The 10 Best Mascaras for Sensitive Eyes, According to Customer Reviews
These formulas won’t leave you with red, itchy, puffy eyes.
For some, eyes and mascara just don’t play nice. One swipe of the wrong kind can leave you inflamed, teary, and bloodshot—not a good look.
But don’t worry—you’re not alone when it comes to feeling that (itchy, burny) pain. “Many women have dermatitis or allergies to eye makeup, particularly to mascara because it gets closest to the eyeballs,” says Jessica Lattman, MD, an ophthalmologist in New York. Dry eyes often factor in, she explains, because the condition prevents your eyes from flushing out offending substances.
Those who wear contacts and are allergy-prone are even more likely to react (thanks, Universe). But the good news is, you can still get lush-ish lashes if you’re willing to tweak your ways. Here, expert advice for how to wear mascara without putting your eyes through bloody hell, plus the best picks for sensitive eyes.
Do a DIY patch test
Before you place that wand near your eyes, advises Dr. Lattman, try the product out on your inner forearm (with a Q-tip swipe a little excess product from the base of the wand, then dab on skin). Cover with a piece of tape or adhesive bandage and check again at the end of the day. If you don’t notice any redness, you’re good to go.
Extension fibers? Proprietary mega-thickening formulas? Not for you. “The simpler the better,” says Dr. Lattman. “Less bells and whistles means less ingredients to irritate you.” On top of reading labels and looking for mascaras with the least amount of ingredients, opt for formulas that are mineral-free, hypoallergenic, and ophthalmologist-tested, Debra Jaliman, MD, a dermatologist based in New York City, tells Health.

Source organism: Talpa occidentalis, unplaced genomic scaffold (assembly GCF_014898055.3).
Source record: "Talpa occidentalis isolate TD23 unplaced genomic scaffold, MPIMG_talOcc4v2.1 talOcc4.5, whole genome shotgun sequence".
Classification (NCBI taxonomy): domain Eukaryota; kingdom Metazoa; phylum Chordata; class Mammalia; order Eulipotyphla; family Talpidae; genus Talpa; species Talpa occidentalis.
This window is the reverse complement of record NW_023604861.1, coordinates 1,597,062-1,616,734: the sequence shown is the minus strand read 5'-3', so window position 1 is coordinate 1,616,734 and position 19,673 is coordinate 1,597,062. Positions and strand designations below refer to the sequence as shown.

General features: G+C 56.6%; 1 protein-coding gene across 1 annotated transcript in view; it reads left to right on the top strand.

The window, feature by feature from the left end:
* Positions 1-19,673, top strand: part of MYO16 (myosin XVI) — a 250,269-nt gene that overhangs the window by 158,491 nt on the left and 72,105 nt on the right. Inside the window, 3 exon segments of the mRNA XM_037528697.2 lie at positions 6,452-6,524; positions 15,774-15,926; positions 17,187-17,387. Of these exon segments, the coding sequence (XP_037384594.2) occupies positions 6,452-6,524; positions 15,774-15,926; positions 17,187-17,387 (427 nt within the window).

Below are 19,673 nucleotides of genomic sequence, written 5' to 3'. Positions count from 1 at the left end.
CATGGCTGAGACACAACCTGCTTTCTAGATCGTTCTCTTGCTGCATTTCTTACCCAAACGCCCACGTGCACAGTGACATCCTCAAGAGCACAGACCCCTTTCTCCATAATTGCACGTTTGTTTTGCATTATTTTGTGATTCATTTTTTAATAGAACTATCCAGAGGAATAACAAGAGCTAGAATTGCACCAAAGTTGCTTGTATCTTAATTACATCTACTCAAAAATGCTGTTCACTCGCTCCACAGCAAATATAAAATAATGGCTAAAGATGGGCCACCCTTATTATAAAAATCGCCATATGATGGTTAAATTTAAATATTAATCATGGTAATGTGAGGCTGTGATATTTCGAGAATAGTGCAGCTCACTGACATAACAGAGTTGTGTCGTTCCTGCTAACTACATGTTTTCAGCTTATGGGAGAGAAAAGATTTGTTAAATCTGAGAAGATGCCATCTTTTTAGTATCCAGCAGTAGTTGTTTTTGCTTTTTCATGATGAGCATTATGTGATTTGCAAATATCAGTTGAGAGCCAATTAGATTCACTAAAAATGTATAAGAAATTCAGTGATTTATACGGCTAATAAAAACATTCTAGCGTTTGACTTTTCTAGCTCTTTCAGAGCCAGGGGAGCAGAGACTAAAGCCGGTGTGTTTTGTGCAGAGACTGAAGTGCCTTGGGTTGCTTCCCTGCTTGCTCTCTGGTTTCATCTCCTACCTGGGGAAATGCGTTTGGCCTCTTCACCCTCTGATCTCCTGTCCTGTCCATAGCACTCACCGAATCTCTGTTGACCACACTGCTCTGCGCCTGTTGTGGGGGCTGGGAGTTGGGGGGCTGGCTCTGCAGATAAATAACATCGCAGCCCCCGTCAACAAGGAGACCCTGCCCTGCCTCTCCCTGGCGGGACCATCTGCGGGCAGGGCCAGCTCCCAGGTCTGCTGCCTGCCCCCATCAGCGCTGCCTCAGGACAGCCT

Go basic black
Avoid colored mascaras, since these have dyes in them that are more likely to bother sensitive eyes, advises Dr. Jaliman. Besides, you are way too sophisticated to look like a 1980s prom queen.
Budge-proof sounds good, until you have to scrub yourself raw trying to get it (somewhat) off. “Waterproof formulas are harder to remove,” which means your sensitive eyes and skin don’t get a break, Dr. Lattman notes. Yes you may get the occasional smudge, but isn’t that better than itchy, irritated eyes? Or your contacts popping right out on you?
Ignore the beauty insiders
So the latest makeup vlogger commands you to wriggle that wand in super close to the lash line. Eye doctors beg you not to. “Avoid the base of the lashes and the lower lash line,” Dr. Lattman instructs. And P.S., when wearing eyeliner, skip the waterline (that flat inner rim of the eye inside the lash line) to avoid getting a bacterial eye infection.
Take. It. All. Off.
You know this. I know this. But we still sometimes crash without removing our eye makeup. (At least I do. You’re probably more disciplined.) Nothing good comes of this habit; it contributes to blepharitis, an inflammation of the eyelid that leads to a gritty sensation and tearing. Dr. Lattman is a fan of gently scrubbing lashes and lids with Almay Oil-Free Gentle Eye Makeup Remover Pads ($9; amazon.com): “It’s like giving a shampoo to your lashes.”
Know when to say ‘It’s not me, it’s you’
Relationships change and that beloved mascara you’ve been loyal to since college may suddenly bug the hell out of you. “I have women who have used a product for years and say, ‘All of a sudden I have redness, irriation and a scaly appearance—that’s an allergy to the product.'” It’s time to part ways.